Over five million people in South Asia are living with HIV/AIDS . In Nepal, the prevalence of HIV is low in general population but higher among sub-populations engaging in high risk behaviors . Thus, HIV is currently considered as the ‘concentrated epidemic’ in Nepal with about 0.23% HIV prevalence in adult population . An estimated 40,723 people are living with HIV/AIDS in Nepal. Since the inception of ART services in Nepal in 2004, about 10,000 HIV/ AIDS patients have already received this service (data as of July 2014) . As per the NCASC Nepal guidelines, CD4+ T-lymphocyte count has been used as the basis for both ART initiation and monitoring its progress . However, monitoring of HIV-infected individuals for possible side effects of ART (e.g. thyroid disorders) has not yet been institutionalized in Nepal.
Although most asymptomatic HIV-infected patients with stable body weight maintain normal thyroid function, chances of thyroid dysfunctions increase among a proportion of HIV-infected individuals under ART [15,16]. We found a high rate of hypothyroidism among HIV patients receiving ART, and this observation is in agreement with previous reports from different parts of the globe [9,11,23-26].
Following the WHO recommendations, Nepal government has recently adopted a policy of providing ART to all HIV-infected individuals regardless of their HIV duration. Due to this new policy, number of people with endocrine disorders, such as thyroid or metabolic disorders may increase as a consequence of ART. Earlier, the ART initiation was exclusively based on the criteria of decreased CD4+ T-lymphocyte counts compared to the established normal national reference ranges . Therefore, periodic screening of HIV/ AIDS patients under ART is necessary to understand the side effects of ART (i.e. thyroid function and other metabolic disorders) in Nepal. Higher mean HIV duration among ART receiving individuals observed in our study is in concordance with previous report . It is common to see longer HIV duration of ART-receiving individuals compared to ART naïve ones [13,18]. Moreover, all of our hypothyroidic individuals had ART duration >1 year suggesting that longer ART duration may further increase the risk of thyroid disorders. In a report from France, longer duration of disease in HIVinfected patients treated with ART was found to have autoimmune thyroiditis .
Among different ART regimen types, the highest prevalence of hypothyroidism was found among those receiving 3TC + AZT+NVP regimen, followed by 3TC+AZT+ EFV. This is probably because most of our patients were under 3TC + AZT+NVP therapy. NVP has been considered an alternative drug for use in resource-limited settings due to its low cost availability as Fixed Dose Combination (FDC) and the long-term experience with the drug’s proven efficacy and safety profile. Also, NVP is the safest drug for use in people with low CD4 cell counts .
Stavudine therapy has been found to be associated with subclinical hypothyroidism in some studies . However, lower prevalence of hypothyroidism in individuals under stavudine treatment in this study may be associated with its exclusion (phase-out) from the first line regimens in Nepal . Although ART treatment improves immunological status of HIV patients, this may also increase the possibility of side effects due to longer ART duration. Therefore, a careful balance between these two factors along with regular monitoring of ART mediated metabolic and hormonal disorders in HIV patients receiving ART is essential.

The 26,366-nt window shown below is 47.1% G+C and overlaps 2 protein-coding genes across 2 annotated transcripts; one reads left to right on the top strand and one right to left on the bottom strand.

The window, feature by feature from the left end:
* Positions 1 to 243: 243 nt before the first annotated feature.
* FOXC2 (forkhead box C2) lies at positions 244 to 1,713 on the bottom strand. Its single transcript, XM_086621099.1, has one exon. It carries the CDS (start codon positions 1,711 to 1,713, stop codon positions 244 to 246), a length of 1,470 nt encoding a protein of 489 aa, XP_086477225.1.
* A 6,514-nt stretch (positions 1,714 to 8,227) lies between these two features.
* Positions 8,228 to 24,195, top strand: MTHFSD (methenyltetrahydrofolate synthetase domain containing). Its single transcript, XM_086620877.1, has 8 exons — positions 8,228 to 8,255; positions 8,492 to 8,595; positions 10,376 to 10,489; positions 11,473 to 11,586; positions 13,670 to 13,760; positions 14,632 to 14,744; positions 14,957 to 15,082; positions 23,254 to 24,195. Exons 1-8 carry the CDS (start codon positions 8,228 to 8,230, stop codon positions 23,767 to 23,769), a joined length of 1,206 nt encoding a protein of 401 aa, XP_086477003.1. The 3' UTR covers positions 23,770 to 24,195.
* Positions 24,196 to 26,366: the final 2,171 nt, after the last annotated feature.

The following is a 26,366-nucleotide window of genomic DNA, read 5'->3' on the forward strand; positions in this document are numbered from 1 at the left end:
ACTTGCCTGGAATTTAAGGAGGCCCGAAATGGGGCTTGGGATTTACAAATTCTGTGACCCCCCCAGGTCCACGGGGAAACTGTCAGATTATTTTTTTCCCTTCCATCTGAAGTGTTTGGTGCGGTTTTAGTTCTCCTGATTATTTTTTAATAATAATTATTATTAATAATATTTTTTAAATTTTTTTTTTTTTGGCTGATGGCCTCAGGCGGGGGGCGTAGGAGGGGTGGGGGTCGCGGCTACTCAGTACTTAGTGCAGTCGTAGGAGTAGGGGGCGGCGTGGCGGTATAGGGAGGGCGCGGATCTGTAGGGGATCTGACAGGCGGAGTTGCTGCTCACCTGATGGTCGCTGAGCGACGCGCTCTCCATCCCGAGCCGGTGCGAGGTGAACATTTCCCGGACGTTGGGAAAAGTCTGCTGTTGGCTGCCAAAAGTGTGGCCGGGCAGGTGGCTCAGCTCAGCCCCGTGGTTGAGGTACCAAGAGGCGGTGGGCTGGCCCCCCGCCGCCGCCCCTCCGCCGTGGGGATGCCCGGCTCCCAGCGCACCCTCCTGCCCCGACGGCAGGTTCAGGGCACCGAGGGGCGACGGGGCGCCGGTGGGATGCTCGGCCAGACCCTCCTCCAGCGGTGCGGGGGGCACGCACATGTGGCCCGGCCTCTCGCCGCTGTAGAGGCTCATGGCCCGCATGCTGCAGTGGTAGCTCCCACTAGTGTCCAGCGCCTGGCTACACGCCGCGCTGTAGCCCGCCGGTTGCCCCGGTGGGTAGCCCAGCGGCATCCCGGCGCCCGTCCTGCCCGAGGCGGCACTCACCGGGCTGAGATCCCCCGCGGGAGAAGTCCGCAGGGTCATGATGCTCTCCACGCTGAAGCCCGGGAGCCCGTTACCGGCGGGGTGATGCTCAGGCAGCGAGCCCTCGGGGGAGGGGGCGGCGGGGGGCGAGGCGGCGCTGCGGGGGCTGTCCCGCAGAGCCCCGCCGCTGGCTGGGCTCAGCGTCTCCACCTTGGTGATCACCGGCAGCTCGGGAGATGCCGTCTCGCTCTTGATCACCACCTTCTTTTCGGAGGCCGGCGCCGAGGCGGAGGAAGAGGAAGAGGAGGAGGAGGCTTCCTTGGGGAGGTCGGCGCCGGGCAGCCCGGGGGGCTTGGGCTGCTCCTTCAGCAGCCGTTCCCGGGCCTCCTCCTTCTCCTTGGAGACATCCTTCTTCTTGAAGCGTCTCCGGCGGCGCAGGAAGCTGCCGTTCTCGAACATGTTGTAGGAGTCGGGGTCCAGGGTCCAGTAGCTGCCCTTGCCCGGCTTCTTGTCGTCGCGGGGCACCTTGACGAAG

In this study, HIV-infected females who received ART were found more prone to develop hypothyroidism (OR: 5.097; CI; 1.15-22.47) and female’s susceptibility towards hormonal jump might be an explanation for this. Our result is in agreement with the observation made by Beltran et al. (2003) and Quirino et al. (2004) [18,29]. A number of other reports show higher rate of hypothyroidism even in general female population [30,31] and data on males having higher rate of hypothyroidism in HIV-infected population is scarce .
It can be inferred from our observation that the hypothyroidic individuals under ART might have more severe HIV/AIDS disease progression than non-hypothyroidic individuals because we found lower value of absolute CD4+ T-lymphocyte counts among hypothyroid HIV patients under ART compared to all other ART treated individuals. Correlation of low levels of free T4 and subclinical hypothyroidism with low CD4+ T-lymphocyte counts were also reported in Spanish  and French population . It has also been reported that CD4+ T-lymphocyte count correlates well with free T3 and free T4 values, while an inverse correlation exists between CD4+ T-lymphocyte count and serum TSH levels [32,33]. Besides ART, several other factors including opportunistic infection, local neoplasm , severe systemic illness, or caloric deprivation  can also contribute to thyroid disorders among HIV/AIDS patients.
We found only one case of overt hypothyroid, which may be due to small sample size. So, future study with bigger sample size may provide better clinical significance in similar settings. A multicenter study may provide more information for making comparison between the results from different geographical and socio-economic settings.These limitations should be considered for interpretation and generalization.
We observed a higher rate of hypothyroidism in Nepalese HIV/AIDS individuals under ART. Among the categories of hypothyroidism, subclinical hypothyroidism was the most common thyroid disorder. Similarly, females were found to be more vulnerable towards thyroid disorders, suggesting the need for regular monitoring of HIV/AIDS individuals under ART for thyroid disorders.
We thank to all the participants of this study. We are also thankful to Late Prof Dr Sheetal Raj Basnyat, HOD, KCMS, staff of NPHL and ART center (Teku, Kathmandu) for their kind help. We thank Dr. Bhanu Niraula and Dr. Ghanshyam Kumar Bhatta of Britain Nepal Medical Trust (BNMT), for their support.
BJ designed study, performed laboratory test, collected data, analyzed data and wrote manuscript; DA contributed in designing of the study, data analysis, and review; UTS and NRB helped in study design and reviewed manuscript; RKB contributed in laboratory testing; SKS helped for data analysis and drafting of manuscript; RB helped during manuscript writing, SPD contributed in designing of the study, supervision, data analysis, manuscript writing and review. All authors read and approved the final version of the manuscript.
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Citation: Joshi B, Acharya D, Shrestha UT, Adhikari N, Bhandari RK, Sha SK, et al. Thyroid Function Disorders in HIV/AIDS Patients in Nepal. Annals Thyroid Res. 2016; 2(2): 58-62.